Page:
Radiation generation occurs fundamentally due to the acceleration of charged particles. As laser-plasma interactions have been shown to produce highly relativistic charged particles and extremely high field strengths, it is natural to expect significant radiation emission. Although fundamentally the same physical process, depending on the phenomenological character of the interaction and spectral properties of the radiation, it is usually categorized in some way; e.g. synchrotron radiation, THz radiation, transition radiation, or Thomson scattering to name but a few. Interest in sources of the full spectrum of radiation emission stems from its multiplicity of applications across the technical disciplines, homeland security, healthcare, and even in humanities subjects, such as the probing of great works of art by soft x-rays.

Betatron Radiation

Fig. 1: Betatron oscillations generate bright photon beams into the x-ray region.The various curves represent the spectral brightness of various sources as a function of photon energy. The thick blue curve represents recent HERCULES results, thin blue curve, various third generation synchrotrons, thin green, second generation synchrotrons and thick green, previous work by collaborators using a petawatt power, picosecond duration laser.

X-rays have revolutionized medicine, science and technology. Bright, coherent ultrashort flashes of X-rays can take movies of proteins, pathogens and nanostructures, giving insight into their workings. Despite the demand, only a few dedicated Synchrotron facilities exit worldwide, partially due the size and cost of conventional accelerator and wiggler technology. Together with the researchers from the Imperial College (London) we have shown that X-rays of a quality similar to 3rd generation Synchrotrons can be obtained in a university scale laboratory, on a spatial scale of millimeters rather than tens of metres of conventional light sources, using a 100 Terawatt laser focused into a gas (Fig. 1). This scheme has recently demonstrated high quality beams of electrons. We demonstrated, that the plasma wave that accelerates the electrons can also wiggle them (Fig. 2A). Operating in the non-linear regime, this yields a high quality X-ray beam, which is spatially coherent, emanates from a micron-sized source, has 10-100 keV photon energy, milliradian divergence, ten femtosecond duration and a peak brightness comparable to 3rd generation Synchrotrons. The laser-plasma wiggler is a simple scheme that could revolutionize photon science, offering university scale laboratories access to X-ray sources with properties currently only achievable with multi $100 million machines.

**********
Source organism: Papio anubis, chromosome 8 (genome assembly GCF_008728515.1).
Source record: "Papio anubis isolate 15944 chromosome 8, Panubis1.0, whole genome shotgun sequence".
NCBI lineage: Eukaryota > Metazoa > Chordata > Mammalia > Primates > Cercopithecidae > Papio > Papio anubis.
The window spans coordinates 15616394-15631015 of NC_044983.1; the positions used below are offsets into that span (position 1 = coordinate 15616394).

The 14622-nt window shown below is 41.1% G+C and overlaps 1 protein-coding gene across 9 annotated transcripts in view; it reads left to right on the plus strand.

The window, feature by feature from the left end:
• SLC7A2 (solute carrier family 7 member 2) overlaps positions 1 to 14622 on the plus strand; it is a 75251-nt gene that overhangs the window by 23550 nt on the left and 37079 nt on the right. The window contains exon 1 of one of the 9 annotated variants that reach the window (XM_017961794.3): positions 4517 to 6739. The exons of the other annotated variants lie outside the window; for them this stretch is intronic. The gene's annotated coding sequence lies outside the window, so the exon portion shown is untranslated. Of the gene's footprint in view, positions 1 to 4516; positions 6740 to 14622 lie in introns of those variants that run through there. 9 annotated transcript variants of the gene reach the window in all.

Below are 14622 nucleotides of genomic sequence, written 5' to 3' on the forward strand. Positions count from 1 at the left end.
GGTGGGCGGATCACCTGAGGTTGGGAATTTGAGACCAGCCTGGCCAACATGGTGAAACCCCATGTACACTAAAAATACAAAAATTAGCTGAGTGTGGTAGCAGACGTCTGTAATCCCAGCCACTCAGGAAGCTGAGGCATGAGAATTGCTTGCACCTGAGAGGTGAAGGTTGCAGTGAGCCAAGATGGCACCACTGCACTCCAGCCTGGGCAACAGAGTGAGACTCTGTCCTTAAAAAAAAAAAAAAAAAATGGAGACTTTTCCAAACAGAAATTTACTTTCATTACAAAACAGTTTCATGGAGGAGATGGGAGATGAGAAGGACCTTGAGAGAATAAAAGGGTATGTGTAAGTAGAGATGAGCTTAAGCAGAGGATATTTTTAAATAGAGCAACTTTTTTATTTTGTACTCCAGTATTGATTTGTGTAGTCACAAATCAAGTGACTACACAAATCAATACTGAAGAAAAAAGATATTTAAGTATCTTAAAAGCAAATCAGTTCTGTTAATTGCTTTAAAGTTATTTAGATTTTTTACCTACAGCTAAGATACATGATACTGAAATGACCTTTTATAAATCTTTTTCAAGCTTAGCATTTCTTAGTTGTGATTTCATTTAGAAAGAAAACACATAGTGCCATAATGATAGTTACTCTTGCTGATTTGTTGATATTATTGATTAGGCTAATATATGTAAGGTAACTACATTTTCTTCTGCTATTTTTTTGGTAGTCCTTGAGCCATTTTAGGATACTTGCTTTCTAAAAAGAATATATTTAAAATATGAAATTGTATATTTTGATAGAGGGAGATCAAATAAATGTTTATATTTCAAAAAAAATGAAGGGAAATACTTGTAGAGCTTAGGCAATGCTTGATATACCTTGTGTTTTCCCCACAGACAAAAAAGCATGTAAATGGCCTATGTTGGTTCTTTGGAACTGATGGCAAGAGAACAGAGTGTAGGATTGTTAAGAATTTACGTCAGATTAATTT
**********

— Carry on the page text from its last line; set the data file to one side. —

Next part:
CUOS investigators have demonstrated that a laser driven plasma can simultaneously serve as both particle accelerator and wiggler, producing high quality beams of X-rays, with mrad divergence, µm source size, tens of keV critical energy and peak brightness of up to 1022 ph/s/mrad2/mm2/0.1%BW (S. Kneip, et al. ,”Nature Physics 6, 980 (2010).). Extensive numerical modeling was carried out; Electron trajectories obtained with the particle-in-cell code OSIRIS were post-processed to yield the characteristics of the betatron radiation. Simulated X-ray beam profile, spectrum, brightness, oscillation amplitude and K-parameter agree well with the experiments. The measured radiation is spatially coherent, opening up a multitude of applications, such as phase contrast and lensless imaging, previously only possible with large conventional light sources (Fig.2) (S. Kneip, et al.  Appl. Phys. Lett. 99, 093701 (2011).). The concept of the laser plasma wiggler has the potential of making novel radiation sources more compact, economical and abundant, and thus impacting progress all across science and technology.